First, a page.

Revenue in the TV industry could increase quite dramatically due to this three-screen juggernaut. It will become cost-effective to embed clickable pointers inside content via the production credits, on screen graphics, and audio elements. Consumers will need no training. Web 2.0 seems somewhat dated, and maybe even obsolete, when compared to our three-screen future.

2 comments about "TV Ecosystem Will End Web 2.0".
Check to receive email when comments are posted.
  1. Brian Hayashi from ConnectMe 360, June 14, 2010 at 4:17 p.m.

    The three-screen experience has been enabled, in large part, by a little innovation called the cue tone. This inaudible signal first enabled national networks to sell local advertising without interrupting the experience. Later, it enabled increasingly sophisticated delivery and syndication models where programmers could establish windows of availability.

    This ability to offer windows of availability to different audiences has been the key to profitability for TV networks, just as yield management has delivered results for airlines and hotels. The so-called three-screen model, and the associated TV Everywhere concept, is based on the ability to provide rights management across multiple user occasions and modalities.

    Such thinking is relatively uncommon among Web 2.0 organizations. Many VCs are openly dismissive of the TV industry model, focusing instead on "free" and "free-er" - freemium models that rely on increasingly sophisticated ways of giving away content in an attempt to get increasing levels of involvement.

    Going forward, I believe organizations will need to embrace both freemium AND yield management disciplines: the former to establish new modes of behavior; but the latter to innovate new forms of attribution and pay models.

  2. Clinton Gallagher, June 14, 2010 at 8:56 p.m.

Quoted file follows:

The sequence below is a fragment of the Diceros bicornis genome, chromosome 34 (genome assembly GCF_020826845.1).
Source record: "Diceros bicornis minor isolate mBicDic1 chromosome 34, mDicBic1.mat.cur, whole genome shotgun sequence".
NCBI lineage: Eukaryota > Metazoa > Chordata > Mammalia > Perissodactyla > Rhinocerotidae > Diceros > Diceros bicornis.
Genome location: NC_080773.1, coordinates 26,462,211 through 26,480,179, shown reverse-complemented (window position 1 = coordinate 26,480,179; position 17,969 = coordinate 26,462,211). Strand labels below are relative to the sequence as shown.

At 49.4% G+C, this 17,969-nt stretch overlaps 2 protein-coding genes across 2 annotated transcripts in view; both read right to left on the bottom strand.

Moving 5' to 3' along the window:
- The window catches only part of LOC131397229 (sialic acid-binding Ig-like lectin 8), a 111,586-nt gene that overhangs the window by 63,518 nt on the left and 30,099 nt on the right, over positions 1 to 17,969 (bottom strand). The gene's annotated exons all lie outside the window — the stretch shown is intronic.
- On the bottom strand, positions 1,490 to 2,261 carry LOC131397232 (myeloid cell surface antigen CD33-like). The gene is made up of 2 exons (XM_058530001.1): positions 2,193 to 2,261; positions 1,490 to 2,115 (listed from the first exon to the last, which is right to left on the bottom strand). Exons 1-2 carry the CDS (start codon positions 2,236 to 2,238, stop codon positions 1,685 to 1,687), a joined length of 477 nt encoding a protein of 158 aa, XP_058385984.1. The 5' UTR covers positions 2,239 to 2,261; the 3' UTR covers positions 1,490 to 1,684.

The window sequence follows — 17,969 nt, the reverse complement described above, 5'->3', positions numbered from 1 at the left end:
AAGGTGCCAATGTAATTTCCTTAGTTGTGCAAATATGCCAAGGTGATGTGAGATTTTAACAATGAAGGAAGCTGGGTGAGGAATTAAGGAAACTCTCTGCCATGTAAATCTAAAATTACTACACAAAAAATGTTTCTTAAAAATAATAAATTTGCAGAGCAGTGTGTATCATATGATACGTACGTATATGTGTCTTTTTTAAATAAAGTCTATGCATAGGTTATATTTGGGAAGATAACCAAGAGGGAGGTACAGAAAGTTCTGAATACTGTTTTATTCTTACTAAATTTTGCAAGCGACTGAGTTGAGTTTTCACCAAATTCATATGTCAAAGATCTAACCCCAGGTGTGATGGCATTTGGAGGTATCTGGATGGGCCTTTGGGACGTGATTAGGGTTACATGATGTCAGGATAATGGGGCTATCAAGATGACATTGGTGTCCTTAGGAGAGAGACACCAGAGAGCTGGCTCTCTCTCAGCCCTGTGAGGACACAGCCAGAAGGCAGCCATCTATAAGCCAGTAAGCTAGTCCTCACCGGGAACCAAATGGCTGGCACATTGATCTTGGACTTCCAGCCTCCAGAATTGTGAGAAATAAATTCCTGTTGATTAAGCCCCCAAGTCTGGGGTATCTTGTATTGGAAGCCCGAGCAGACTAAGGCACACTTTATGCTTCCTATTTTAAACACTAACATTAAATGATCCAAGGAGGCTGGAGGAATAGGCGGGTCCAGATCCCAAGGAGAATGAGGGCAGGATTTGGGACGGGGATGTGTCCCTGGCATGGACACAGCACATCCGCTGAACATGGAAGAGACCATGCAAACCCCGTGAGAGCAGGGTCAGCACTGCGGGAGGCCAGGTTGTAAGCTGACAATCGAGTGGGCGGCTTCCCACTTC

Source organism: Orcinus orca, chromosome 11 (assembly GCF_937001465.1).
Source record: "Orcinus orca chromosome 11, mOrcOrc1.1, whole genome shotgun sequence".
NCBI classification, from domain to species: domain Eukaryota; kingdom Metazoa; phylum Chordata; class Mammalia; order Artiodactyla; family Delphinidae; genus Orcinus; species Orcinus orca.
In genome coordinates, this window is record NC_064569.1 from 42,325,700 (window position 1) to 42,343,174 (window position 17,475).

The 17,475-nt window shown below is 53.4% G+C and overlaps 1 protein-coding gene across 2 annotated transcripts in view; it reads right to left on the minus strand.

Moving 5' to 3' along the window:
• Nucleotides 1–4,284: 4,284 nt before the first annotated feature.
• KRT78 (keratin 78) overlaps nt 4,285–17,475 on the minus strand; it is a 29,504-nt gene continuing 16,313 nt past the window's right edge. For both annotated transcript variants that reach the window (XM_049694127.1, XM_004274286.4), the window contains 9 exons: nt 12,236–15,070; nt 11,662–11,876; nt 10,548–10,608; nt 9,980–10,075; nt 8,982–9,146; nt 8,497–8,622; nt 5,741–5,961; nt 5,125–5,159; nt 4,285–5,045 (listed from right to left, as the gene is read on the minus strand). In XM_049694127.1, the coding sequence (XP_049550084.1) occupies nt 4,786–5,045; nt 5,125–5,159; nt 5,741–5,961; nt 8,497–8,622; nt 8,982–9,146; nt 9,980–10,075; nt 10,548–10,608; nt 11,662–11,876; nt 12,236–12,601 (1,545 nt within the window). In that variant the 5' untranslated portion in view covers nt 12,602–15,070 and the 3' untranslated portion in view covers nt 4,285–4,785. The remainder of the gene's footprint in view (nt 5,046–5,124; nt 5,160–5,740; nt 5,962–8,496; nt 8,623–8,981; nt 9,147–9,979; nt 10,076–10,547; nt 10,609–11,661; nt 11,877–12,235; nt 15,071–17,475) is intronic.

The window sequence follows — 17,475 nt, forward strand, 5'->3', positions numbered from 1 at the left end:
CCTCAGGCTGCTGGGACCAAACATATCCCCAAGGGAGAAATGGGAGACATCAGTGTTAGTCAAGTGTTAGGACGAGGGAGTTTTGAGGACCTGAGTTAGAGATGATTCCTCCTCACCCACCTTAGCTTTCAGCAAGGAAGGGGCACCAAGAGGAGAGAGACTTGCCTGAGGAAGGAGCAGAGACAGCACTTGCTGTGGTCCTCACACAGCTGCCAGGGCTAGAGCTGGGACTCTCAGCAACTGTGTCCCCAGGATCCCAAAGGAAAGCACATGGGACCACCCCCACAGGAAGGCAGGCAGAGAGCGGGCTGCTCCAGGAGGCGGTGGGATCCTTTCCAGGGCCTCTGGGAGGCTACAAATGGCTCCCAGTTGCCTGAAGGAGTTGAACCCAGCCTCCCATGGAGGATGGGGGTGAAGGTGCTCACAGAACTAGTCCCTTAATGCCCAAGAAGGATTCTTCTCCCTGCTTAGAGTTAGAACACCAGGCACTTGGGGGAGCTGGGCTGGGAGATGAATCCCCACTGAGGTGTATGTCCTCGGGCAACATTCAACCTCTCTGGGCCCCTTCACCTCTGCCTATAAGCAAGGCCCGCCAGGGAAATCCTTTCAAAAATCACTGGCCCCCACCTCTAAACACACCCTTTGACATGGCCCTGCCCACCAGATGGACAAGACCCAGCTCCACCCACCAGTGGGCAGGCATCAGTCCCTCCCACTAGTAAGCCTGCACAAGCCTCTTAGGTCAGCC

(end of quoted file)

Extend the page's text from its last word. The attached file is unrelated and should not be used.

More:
Within two perhaps as long as three years from now HDTVs as a digital electronics device customers will have a choice to purchase HDTV built to spec by integrators and software service developers such as myself; "white box TV" will be everywhere.

    At the moment the TV manufacturers (many of them who have eventually also become PC manufacturers) are behind --the same-- big rock and stuck in the same hard place the PC manufacturers were in the late 1980s when the microcomputer really started to matter to so many vertical markets.

    And we all know what that rock and that hard place did to manufacturers who controlled a seemingly permanent hegemony then.

    Those that refuse to acknowledge these facts of history, what is occurring in the rapdily changing present and the inevitable future of convergence and open system are IMO either disengenuous as they are compelled to avoid discussing such facts for some reason --or-- they are simply plain dumb and have no understanding of the digital electronics industry.

    I am so grateful to the FCC for the July 12th digital broadcasting mandate. I have stated the mandate will in due time become understood as a historical turning point which pragmatically speaking deregulated the market which attracts that ~$70 billion annual advertising market everybody likes to refer to, a part of which a little peanut like myself has already successfully earned a part of.

    So remember something, there is no TV Ecosystem without the TV receiver as the end-point and that end-point is no longer exclusively controlled by the manufacturers who are rapidly losing out to the same rock and hard place that did in the proprietary over-priced microcomputer hegemony in the 1980s.

Next story loading loading..